• When indoors, get up and move around at least every hour or so. Make yourself a hot drink. If walking is difficult, do some foot and arm exercises in your chair.
  • If it is difficult for you to go out, make sure you have a supply of the medication you need.
  • Fit some exercise into your week – it’s good for you year-round and it’s great for keeping warm in winter.
  • Eat well – have plenty of hot food and drinks and aim for two serves of fruit and five serves of vegetables per day. Tinned and frozen vegetables count too.
  • Keep up your social contacts – get out of the house when you can to see friends or shop.

Heating and safety

Heating your home can keep you warm and well, but is not without its risks. To make sure that you are heating your home safely this winter:

  • Make sure you have working smoke detectors outside each sleeping area – test them monthly and change the batteries every year at the same time.
  • If you use appliances that burn gas or solid fuel (such as wood and coal):
    • Get your gas heating and cooking appliances serviced by a registered gasfitter every two years or immediately if there is any sign of trouble. Use a licensed gasfitter endorsed for gas appliance servicing, who will test for carbon monoxide spillage.
    • Make sure fireplaces and wood-burning stoves and their chimneys and flues are serviced regularly to prevent accidental fires.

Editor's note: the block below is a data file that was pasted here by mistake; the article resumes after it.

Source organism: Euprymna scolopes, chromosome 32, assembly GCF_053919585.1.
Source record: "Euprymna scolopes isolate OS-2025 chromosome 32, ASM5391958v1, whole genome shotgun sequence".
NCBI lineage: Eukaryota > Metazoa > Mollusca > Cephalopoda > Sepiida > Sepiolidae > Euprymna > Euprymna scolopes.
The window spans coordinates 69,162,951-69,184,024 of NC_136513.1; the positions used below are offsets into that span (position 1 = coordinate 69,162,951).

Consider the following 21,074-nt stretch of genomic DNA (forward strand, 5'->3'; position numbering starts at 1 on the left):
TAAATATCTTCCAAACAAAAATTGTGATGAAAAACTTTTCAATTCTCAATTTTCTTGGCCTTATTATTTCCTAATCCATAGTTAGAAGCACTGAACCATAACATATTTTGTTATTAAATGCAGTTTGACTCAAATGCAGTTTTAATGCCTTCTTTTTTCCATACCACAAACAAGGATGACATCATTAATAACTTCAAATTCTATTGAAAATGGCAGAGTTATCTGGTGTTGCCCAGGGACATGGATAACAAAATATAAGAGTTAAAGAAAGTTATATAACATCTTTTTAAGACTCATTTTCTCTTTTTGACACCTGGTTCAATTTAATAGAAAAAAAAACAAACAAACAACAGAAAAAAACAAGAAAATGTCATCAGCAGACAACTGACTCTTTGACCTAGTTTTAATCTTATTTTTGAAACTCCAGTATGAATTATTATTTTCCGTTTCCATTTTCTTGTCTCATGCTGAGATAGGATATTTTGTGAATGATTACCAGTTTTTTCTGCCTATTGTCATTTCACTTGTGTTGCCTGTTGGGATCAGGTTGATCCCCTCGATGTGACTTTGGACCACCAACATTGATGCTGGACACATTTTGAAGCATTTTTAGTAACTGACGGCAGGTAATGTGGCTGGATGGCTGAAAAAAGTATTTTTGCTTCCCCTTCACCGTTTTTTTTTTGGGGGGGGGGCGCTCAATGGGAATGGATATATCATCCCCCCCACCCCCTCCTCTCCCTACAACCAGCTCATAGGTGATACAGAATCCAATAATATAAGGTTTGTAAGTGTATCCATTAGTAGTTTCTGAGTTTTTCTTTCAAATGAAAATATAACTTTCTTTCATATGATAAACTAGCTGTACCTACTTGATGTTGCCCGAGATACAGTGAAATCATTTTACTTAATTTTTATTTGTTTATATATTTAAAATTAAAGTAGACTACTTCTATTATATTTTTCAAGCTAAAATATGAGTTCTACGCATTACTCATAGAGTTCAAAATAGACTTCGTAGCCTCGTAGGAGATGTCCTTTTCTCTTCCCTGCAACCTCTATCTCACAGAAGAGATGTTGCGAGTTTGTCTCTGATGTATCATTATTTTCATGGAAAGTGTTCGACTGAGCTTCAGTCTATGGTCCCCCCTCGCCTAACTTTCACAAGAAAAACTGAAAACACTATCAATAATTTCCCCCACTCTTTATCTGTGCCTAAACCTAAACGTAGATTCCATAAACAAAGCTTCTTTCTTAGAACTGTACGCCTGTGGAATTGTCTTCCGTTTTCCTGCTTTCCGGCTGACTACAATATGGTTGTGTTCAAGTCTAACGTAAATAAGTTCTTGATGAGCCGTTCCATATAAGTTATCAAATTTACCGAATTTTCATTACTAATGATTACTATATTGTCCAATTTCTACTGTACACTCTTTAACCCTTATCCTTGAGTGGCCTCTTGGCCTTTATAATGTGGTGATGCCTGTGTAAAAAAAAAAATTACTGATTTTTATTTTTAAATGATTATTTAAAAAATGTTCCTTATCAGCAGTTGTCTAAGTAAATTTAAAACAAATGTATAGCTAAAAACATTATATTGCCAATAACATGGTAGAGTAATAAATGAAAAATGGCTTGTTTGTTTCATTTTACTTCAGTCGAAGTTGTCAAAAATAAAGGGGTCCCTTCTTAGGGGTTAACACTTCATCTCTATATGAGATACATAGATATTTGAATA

• Don’t block flues or chimneys even if they are draughty as they allow carbon monoxide to escape.
    • Fit an audible carbon monoxide alarm that meets European (EN50291) or US (UL2034) standards in any room that contains a gas fuel-burning appliance and test it regularly.
    • Don’t use gas hotplates or ovens to heat homes – it is inefficient and there is a risk of carbon monoxide poisoning.
    • Never bring portable appliances designed for outdoor use inside your home or caravan. This includes portable heaters, patio heaters, BBQs or LPG-powered lights.
  • Be aware that landlords must keep your house in good repair, including all gas and electrical appliances they provide. Contact Energy Safe Victoria (Tel. (03) 9203 9700) or Consumer Affairs Victoria (Tel. 1300 55 81 81) for more information.
  • When using heaters:
    • Use safety guards around heaters and keep clothing, curtains or toys one metre away.
    • Keep rooms well ventilated and stop using faulty appliances immediately, especially if you think they may be giving off carbon monoxide gas.
    • Don’t overload power boards by plugging too many appliances in.
    • Don’t leave heaters on overnight or for long periods if not needed.
  • If you have central heating, set your timer (if you have one) to come on earlier and turn off later rather than turning up the thermostat.
  • Use microwavable heat packs (adults) rather than hot water bottles to reduce the risk of scalds.
  • If you use an electric blanket, use it only as instructed. Don’t leave it on for more than 30 minutes and have it tested every three years. Never use a hot water bottle with an electric blanket.